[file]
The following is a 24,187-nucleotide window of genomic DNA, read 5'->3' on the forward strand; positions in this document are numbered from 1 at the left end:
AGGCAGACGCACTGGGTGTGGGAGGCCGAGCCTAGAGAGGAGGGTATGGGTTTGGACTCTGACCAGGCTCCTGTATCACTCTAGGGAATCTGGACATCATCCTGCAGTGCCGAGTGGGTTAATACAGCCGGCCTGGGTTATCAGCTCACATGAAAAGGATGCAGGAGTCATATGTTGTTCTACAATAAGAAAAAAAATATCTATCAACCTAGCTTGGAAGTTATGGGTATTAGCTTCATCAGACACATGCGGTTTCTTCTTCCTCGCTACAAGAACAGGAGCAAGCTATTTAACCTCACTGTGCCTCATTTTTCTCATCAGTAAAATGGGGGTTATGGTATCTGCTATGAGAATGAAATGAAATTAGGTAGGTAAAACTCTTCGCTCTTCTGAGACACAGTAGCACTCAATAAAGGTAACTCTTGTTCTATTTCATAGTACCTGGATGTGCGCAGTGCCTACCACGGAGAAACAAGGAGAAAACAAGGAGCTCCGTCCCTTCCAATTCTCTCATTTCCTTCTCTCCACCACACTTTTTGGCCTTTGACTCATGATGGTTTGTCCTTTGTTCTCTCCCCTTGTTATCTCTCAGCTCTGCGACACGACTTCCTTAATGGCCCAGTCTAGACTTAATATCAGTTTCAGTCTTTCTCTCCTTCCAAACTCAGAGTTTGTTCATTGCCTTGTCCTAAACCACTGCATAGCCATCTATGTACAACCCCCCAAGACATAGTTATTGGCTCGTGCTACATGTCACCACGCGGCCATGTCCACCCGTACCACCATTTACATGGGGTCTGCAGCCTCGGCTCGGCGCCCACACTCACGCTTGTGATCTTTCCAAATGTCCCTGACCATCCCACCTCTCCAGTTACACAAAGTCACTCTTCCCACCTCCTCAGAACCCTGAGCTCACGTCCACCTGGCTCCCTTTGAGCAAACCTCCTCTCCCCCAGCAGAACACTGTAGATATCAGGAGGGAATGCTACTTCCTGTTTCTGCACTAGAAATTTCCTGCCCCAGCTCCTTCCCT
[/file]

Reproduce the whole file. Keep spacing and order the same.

The following is a 24,187-nucleotide window of genomic DNA, read 5'->3' on the forward strand; positions in this document are numbered from 1 at the left end:
AGGCAGACGCACTGGGTGTGGGAGGCCGAGCCTAGAGAGGAGGGTATGGGTTTGGACTCTGACCAGGCTCCTGTATCACTCTAGGGAATCTGGACATCATCCTGCAGTGCCGAGTGGGTTAATACAGCCGGCCTGGGTTATCAGCTCACATGAAAAGGATGCAGGAGTCATATGTTGTTCTACAATAAGAAAAAAAATATCTATCAACCTAGCTTGGAAGTTATGGGTATTAGCTTCATCAGACACATGCGGTTTCTTCTTCCTCGCTACAAGAACAGGAGCAAGCTATTTAACCTCACTGTGCCTCATTTTTCTCATCAGTAAAATGGGGGTTATGGTATCTGCTATGAGAATGAAATGAAATTAGGTAGGTAAAACTCTTCGCTCTTCTGAGACACAGTAGCACTCAATAAAGGTAACTCTTGTTCTATTTCATAGTACCTGGATGTGCGCAGTGCCTACCACGGAGAAACAAGGAGAAAACAAGGAGCTCCGTCCCTTCCAATTCTCTCATTTCCTTCTCTCCACCACACTTTTTGGCCTTTGACTCATGATGGTTTGTCCTTTGTTCTCTCCCCTTGTTATCTCTCAGCTCTGCGACACGACTTCCTTAATGGCCCAGTCTAGACTTAATATCAGTTTCAGTCTTTCTCTCCTTCCAAACTCAGAGTTTGTTCATTGCCTTGTCCTAAACCACTGCATAGCCATCTATGTACAACCCCCCAAGACATAGTTATTGGCTCGTGCTACATGTCACCACGCGGCCATGTCCACCCGTACCACCATTTACATGGGGTCTGCAGCCTCGGCTCGGCGCCCACACTCACGCTTGTGATCTTTCCAAATGTCCCTGACCATCCCACCTCTCCAGTTACACAAAGTCACTCTTCCCACCTCCTCAGAACCCTGAGCTCACGTCCACCTGGCTCCCTTTGAGCAAACCTCCTCTCCCCCAGCAGAACACTGTAGATATCAGGAGGGAATGCTACTTCCTGTTTCTGCACTAGAAATTTCCTGCCCCAGCTCCTTCCCT